The teacher convicted for obscene attacks against his students "fell"

cache 846x3000 Analog medium 599547 42006 29112019 SUPREME COURT, obscene attacks, teacher, schoolgirls, child sexual abuse

The Supreme Court overturned the first-instance verdict and acquitted a high school teacher convicted of child sexual abuse and indecent assault, who had been acquitted of most charges during his trial, as three other schoolgirls did not testify before the Court of First Instance. .

According to the decision, the accused-teacher during a lesson, around mid-October 2014, sexually harassed a 12-year-old student, who I had gone to the headquarters to help her paint. In fact, the accused had told her that she was very beautiful and asked her to make her portrait, with the student refusing.

The obscene attack on the 12-year-old was noticed by a classmate, who then called her mother and told her what had happened, a few days before.

The accused was sentenced to twelve months in prison for indecent assault and sexual abuse of children, minor girls, classmates. However, the convict appealed his conviction as non-existent.

The case before the Court of First Instance involved twelve charges against the teacher, with four juveniles complaining, who had given video recordings, which were presented at the hearing.
At some point in the hearing, shortly before the Prosecution concluded its case, all the charges against the defendant, with the exception of the 12-year-old, were dropped.

A representative of the Prosecution Authority told the Court that one of the complainants had moved abroad permanently and that two other complainants did not wish to appear in court and testify "in view of the long time elapsed since the date of their complaint".

Therefore, following instructions from the Attorney General, an oral suspension of the criminal prosecution was announced in relation to the first ten charges, which concerned the three complainants.

Extensive testimony was brought before the Court of First Instance, in the form of videotaped testimonies of minors, which was directly related to the alleged, similar, illegal behavior of the accused, namely sexual abuse and obscene attacks against other students.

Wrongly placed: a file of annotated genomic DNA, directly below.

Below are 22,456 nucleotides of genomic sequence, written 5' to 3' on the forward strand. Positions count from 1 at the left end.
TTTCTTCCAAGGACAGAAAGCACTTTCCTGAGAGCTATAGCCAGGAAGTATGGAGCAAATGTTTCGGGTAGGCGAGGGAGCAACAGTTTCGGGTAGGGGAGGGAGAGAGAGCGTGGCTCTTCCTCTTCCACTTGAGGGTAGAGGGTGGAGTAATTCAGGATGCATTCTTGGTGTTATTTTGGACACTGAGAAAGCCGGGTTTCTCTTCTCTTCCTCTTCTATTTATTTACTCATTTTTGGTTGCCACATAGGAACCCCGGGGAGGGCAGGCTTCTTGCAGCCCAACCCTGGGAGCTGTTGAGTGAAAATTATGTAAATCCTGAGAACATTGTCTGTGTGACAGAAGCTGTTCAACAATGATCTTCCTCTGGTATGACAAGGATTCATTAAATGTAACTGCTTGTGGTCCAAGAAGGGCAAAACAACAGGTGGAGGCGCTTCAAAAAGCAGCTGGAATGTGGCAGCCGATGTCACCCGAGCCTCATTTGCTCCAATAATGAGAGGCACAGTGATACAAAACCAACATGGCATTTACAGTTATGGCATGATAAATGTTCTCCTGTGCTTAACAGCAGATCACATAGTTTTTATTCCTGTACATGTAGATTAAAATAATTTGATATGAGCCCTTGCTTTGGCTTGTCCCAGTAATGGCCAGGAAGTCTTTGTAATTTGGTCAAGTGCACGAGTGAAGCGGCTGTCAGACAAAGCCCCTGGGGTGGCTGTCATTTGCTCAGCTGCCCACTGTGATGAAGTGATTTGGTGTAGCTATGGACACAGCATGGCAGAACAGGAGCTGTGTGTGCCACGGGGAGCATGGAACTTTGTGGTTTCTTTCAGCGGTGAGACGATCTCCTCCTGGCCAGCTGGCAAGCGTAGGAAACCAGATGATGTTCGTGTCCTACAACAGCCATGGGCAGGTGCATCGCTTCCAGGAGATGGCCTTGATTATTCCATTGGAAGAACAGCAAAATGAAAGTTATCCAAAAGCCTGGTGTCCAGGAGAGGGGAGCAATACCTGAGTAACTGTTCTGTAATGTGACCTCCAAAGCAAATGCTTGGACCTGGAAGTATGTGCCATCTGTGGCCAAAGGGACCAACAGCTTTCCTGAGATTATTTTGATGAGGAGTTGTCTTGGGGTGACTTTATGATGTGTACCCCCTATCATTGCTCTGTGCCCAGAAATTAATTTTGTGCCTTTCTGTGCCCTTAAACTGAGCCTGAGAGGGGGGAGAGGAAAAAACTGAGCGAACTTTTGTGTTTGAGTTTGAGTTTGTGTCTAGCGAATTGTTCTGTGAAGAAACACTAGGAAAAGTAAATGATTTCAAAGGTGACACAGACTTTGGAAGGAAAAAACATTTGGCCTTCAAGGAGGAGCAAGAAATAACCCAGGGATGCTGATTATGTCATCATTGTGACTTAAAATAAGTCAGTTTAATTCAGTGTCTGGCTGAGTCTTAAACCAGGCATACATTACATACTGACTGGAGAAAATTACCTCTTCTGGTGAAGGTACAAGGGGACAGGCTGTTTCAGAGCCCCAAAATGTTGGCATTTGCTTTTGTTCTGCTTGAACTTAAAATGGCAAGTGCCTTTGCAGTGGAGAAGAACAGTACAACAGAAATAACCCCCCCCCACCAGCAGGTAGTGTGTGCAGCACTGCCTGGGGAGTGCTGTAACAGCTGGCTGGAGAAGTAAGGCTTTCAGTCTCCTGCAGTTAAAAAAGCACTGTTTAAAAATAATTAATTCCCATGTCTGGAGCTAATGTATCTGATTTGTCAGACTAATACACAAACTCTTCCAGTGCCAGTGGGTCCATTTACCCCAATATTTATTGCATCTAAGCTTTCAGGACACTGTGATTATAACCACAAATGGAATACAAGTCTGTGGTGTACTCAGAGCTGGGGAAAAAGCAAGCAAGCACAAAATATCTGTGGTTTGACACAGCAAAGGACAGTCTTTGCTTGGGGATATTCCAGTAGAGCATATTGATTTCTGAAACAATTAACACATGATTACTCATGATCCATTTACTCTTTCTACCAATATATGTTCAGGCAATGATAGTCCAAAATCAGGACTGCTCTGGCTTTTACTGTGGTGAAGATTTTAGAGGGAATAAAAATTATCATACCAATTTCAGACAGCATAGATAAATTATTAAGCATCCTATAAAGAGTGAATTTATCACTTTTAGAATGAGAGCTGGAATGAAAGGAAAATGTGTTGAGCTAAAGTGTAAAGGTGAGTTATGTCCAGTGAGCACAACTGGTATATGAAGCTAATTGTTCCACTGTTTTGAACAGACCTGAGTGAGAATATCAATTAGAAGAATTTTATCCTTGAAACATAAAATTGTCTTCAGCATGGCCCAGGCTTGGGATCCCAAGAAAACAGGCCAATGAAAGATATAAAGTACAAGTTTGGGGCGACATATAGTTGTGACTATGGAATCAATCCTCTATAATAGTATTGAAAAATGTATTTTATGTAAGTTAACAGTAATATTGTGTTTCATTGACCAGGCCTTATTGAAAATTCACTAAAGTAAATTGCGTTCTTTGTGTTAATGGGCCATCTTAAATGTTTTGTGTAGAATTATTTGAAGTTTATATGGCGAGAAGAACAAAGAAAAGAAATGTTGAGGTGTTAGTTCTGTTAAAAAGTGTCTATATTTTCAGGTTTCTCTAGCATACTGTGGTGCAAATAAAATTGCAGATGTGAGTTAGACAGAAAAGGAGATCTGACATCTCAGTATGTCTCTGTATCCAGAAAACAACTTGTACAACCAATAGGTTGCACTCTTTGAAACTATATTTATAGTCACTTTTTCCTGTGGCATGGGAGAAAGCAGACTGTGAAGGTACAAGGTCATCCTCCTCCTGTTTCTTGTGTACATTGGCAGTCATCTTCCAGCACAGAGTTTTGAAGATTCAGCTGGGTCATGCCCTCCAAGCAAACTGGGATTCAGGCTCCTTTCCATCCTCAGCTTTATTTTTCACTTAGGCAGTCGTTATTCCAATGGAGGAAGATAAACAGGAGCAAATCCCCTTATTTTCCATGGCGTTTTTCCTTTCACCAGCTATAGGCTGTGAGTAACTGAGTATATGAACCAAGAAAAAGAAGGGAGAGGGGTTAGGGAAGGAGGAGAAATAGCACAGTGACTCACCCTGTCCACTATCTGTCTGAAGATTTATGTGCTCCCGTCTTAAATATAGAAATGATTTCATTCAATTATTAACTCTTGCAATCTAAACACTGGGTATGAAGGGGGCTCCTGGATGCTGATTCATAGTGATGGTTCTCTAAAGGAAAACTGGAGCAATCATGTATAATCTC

As it is reported, "the accused was stigmatized through the specific video material as" abnormal "," sex addict "and a person who committed a series of crimes of the same nature as the ones being tried, against minor girls, in the same place and at about the same time".

However, the Supreme Court found that it is easy to see that "the seed of doubt is wandering", indicating that condemnation is permissible only when it emerges, safe, as a result of a crystalline and without reasonable doubt judicial conviction.

As it states in its subversive decision, the interruption of part of the present criminal trial involved foreseeable risks for the rights of the accused and visible adverse consequences in the criminal proceedings that took place.

"We only add that the auxiliary position of the Defendant's side, according to which the testimony contained in the visualized testimonies was not irrelevant, even after the cessation of the prosecution in the ten charges, but could be accepted as evidence of similar events, is legally unfounded and potentially dangerous in terms of the fundamental rights of the Appellant. The indisputable fact is overlooked that these allegations, the evidence, as it was described, did not suffer the burden of the inquiry and therefore could not be accepted as evidence to draw such findings. "

Source: reporter